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Influence of cigarette smoking on oral microbiota in patients with recurrent aphthous stomatitis
  1. Xue Wang1,2,
  2. Na Luo1,2,
  3. Qili Mi1,
  4. Weisong Kong1,
  5. Wei Zhang1,
  6. Xuemei Li1,
  7. Qian Gao1
  1. 1 Department of Technology Center, China Tobacco Yunnan Industrial Corporation, Kunming, Yunnan, China
  2. 2 School of Pharmacy and Yunnan Key Laboratory of Natural Medicine Pharmacology, Kunming Medical University, Kunming, China
  1. Correspondence to Qian Gao, Technology Center, China Tobacco Yunnan Industrial Corporation, Kunming, Yunnan, China; gaoqian840905{at}; Dr Xuemei Li; lixuem{at}


Recurrent aphthous stomatitis (RAS) is a common recurrent ulcerative disease of the oral mucosa which is closely related to oral microbial composition. However, the specific effect and the mechanism of smoking in RAS are unclear. In this study, 16S rRNA sequencing technology was used to compare the differences in saliva microbial community between 28 non-smoking healthy controls (NSctrl), 31 non-smoking RAS patients (NSras), and 19 smoking RAS patients (Sras). The results showed that the bacterial community diversity in patients with RAS (NSras and Sras) was lower than that of NSctrl. The microbial community in smoking-associated RAS is less diverse and distinct from that of non-smokers. The RAS groups have higher abundance of Veillonella, Rothia, and Sneathia and lower abundance of Bacteroidales, Bacteroides, Wolinella, Moryella, Pyramidobacter, and Christensenellaceae at the genera level. A significantly different abundance of Anaerovorax, Candidatus Endomicrobium, Lactococcus, Sneathia, Veillonella, and Cloacibacterium was observed between the Sras and the NSras group. Notably, there was a significant difference in many species from the genus Prevotella and Treponema between the NSras and the Sras group. Further, the relative abundance of several taxa is correlated with smoking age or frequency, including Megasphaera, Haemophilus, Leptotrichia, and Rothia at the genera level, and Prevotella melaninogenica, Prevotella salivae, Megasphaera micronuciformis, Haemophilus parainfluenzae, Alloprevotella tannerae, Actinomyces naeslundii, Lautropia mirabilis, and Capnocytophaga sputigena at the species level. Among patients with RAS, smoking aggravated the pathways of respiration and human pathogens. Our results suggest that smoking is closely related to changes in the oral microbiota, which may contribute an opposite effect to the pathogenesis of RAS. This study provides new insight and theoretical basis for the cause and pathogenesis of RAS and better prevention and treatment.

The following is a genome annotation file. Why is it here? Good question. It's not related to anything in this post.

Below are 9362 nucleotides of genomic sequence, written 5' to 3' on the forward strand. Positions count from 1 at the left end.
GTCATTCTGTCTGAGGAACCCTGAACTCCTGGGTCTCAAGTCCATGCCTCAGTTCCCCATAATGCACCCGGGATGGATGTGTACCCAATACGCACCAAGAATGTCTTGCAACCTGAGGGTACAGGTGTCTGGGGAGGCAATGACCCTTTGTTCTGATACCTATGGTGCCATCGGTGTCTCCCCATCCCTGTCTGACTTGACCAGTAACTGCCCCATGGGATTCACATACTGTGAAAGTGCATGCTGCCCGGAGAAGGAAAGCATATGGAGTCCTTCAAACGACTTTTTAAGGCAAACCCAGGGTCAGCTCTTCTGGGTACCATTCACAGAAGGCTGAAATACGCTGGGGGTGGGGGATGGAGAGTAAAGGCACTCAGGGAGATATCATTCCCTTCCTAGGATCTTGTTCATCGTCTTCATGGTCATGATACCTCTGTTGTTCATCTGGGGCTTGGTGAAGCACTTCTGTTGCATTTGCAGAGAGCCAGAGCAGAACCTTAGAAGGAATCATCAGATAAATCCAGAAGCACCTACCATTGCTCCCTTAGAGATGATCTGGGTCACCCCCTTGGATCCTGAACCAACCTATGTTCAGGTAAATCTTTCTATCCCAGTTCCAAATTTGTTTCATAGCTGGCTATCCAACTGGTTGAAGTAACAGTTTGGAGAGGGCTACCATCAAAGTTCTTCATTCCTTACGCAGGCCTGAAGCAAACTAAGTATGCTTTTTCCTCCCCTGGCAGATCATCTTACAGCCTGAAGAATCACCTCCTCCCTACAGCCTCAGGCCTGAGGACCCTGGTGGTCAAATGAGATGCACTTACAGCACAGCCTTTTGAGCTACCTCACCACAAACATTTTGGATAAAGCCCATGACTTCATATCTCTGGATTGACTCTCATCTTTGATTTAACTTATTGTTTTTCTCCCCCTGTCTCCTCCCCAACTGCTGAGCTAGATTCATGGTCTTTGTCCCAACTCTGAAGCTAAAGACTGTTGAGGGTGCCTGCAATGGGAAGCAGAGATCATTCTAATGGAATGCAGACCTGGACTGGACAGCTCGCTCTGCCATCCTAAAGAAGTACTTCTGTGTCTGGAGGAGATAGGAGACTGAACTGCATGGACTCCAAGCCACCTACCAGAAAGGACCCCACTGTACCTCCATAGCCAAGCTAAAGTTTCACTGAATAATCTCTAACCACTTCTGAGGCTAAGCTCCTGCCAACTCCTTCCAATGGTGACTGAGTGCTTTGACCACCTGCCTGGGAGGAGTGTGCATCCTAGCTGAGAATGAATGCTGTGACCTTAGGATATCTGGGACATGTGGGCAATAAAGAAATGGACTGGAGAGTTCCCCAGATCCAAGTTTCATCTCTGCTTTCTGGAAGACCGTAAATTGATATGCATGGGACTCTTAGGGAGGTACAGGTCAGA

• microbiota
  • smoking

Data availability statement

Data are available upon reasonable request.

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Data availability statement

Data are available upon reasonable request.

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  • XW and NL contributed equally.

  • Contributors Conceptualization: QG, XL, Investigation: XW, NL. Formal analysis: QM, WK. Methodology: WZ. Data curation: XW, NL. Writing - original draft: XW, NL, QG. Writing - review and editing: QG, XL. Supervision: XL. Guarantor: QG.

  • Funding This work was supported by the Research Foundation of China Tobacco Company (grant 110201901021(JY-08)) and the Research Foundation of China Tobacco Yunnan Industrial (grant 2018XY04).

  • Competing interests None declared.

  • Provenance and peer review Not commissioned; externally peer reviewed.

  • Supplemental material This content has been supplied by the author(s). It has not been vetted by BMJ Publishing Group Limited (BMJ) and may not have been peer-reviewed. Any opinions or recommendations discussed are solely those of the author(s) and are not endorsed by BMJ. BMJ disclaims all liability and responsibility arising from any reliance placed on the content. Where the content includes any translated material, BMJ does not warrant the accuracy and reliability of the translations (including but not limited to local regulations, clinical guidelines, terminology, drug names and drug dosages), and is not responsible for any error and/or omissions arising from translation and adaptation or otherwise.

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